As you all know, COVID-19 is spreading in the U.S. and abroad, bringing with it threats of disrupting education. We already are seeing a few schools closing in areas with local outbreaks, as well as impacts to overseas/exchange programs. So far, Indiana University hasn’t been impacted much, but university leadership is noting the potential need to provide coursework online. Here are a few early suggestions for preparing for potential impacts on your teaching.
Consider potential closures and absences: Much of the concern around COVID-19 centers around what might happen if the campus closes, but we should spend just as much effort focusing on preparation for extended student absences. If students are sick and/or asked to self-quarantine, we shouldn’t have class policies that inadvertently encourage them to come to class and risk infecting their classmates (and instructors!). What can you do to help sick students keep up with the class while staying at home?
Make plans now: While you may not need to start creating video lectures, online assignments, or alternate assessments now, you should start thinking about how you would do those if needed. Having a plan and knowing the tools you’d need would make your work easier later. Look at the Keep Teaching website for ideas on how to prepare and the resources you’ll need to do it. The CITL will supplement these resources as needed. Please recognize, however, that individual assistance will be hard for us to provide if demand spikes, so start with Keep Teaching and the resources there; we will do our best to fill in the gaps and assist as we are able.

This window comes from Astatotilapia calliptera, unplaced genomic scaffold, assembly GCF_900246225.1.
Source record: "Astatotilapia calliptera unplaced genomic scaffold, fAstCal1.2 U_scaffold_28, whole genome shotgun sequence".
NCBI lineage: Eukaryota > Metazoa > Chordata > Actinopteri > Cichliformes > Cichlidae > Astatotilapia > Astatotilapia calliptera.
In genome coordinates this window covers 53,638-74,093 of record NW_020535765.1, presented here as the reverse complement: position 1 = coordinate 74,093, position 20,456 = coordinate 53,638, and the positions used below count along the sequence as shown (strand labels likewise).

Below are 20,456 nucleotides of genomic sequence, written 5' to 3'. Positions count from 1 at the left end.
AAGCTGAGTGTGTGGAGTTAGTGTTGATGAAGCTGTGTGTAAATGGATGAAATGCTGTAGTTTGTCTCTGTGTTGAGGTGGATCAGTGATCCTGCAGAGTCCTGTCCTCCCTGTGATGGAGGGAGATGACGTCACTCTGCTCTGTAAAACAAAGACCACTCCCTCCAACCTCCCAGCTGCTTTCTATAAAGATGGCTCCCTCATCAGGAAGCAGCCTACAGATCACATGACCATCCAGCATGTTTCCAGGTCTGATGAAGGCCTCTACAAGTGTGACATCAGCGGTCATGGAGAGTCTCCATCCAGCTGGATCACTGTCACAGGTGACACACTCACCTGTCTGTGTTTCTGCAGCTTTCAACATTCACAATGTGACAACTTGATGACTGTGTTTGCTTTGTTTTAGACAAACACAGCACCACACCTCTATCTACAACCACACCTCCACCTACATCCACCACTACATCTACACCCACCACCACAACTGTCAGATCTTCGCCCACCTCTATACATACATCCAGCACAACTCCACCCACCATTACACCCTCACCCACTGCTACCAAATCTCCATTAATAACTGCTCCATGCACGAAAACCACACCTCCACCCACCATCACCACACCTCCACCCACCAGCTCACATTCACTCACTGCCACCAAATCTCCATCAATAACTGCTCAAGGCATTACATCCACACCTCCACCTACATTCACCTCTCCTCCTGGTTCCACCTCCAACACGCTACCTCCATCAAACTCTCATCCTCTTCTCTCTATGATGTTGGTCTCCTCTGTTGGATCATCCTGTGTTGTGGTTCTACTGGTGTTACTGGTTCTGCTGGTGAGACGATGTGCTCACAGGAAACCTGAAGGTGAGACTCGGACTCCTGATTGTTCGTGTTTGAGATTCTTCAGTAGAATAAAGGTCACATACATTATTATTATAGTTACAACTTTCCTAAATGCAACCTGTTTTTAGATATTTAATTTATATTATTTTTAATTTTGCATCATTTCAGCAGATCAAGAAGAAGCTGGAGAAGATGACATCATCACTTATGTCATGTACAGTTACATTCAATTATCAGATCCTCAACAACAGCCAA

Talk to your students now: Your students are certainly watching the news about COVID-19, too, and they probably have some concerns about what would happen if they or their classmates start getting sick. Be honest with them, and share what you are starting to do in order to be ready if COVID-19 reaches our IU population. Discussing this now can get students used to the fact that you will be flexible if they get sick, and that might lead to healthier behaviors on their part.
If COVID-19 impacts IU directly, you will receive more guidance from leaders of IUB, your school, and your department, likely including expectations and guidelines for continuing teaching. In the meantime, I encourage you to go through the Keep Teaching website and start considering what steps you can take now to prepare for this or other emergencies that might arise.
Like you, I am hopeful that we won’t need to implement any of these plans, but it is better to start preparing a bit now, just in case. So do some planning now, talk to your students about this, and take care of yourself.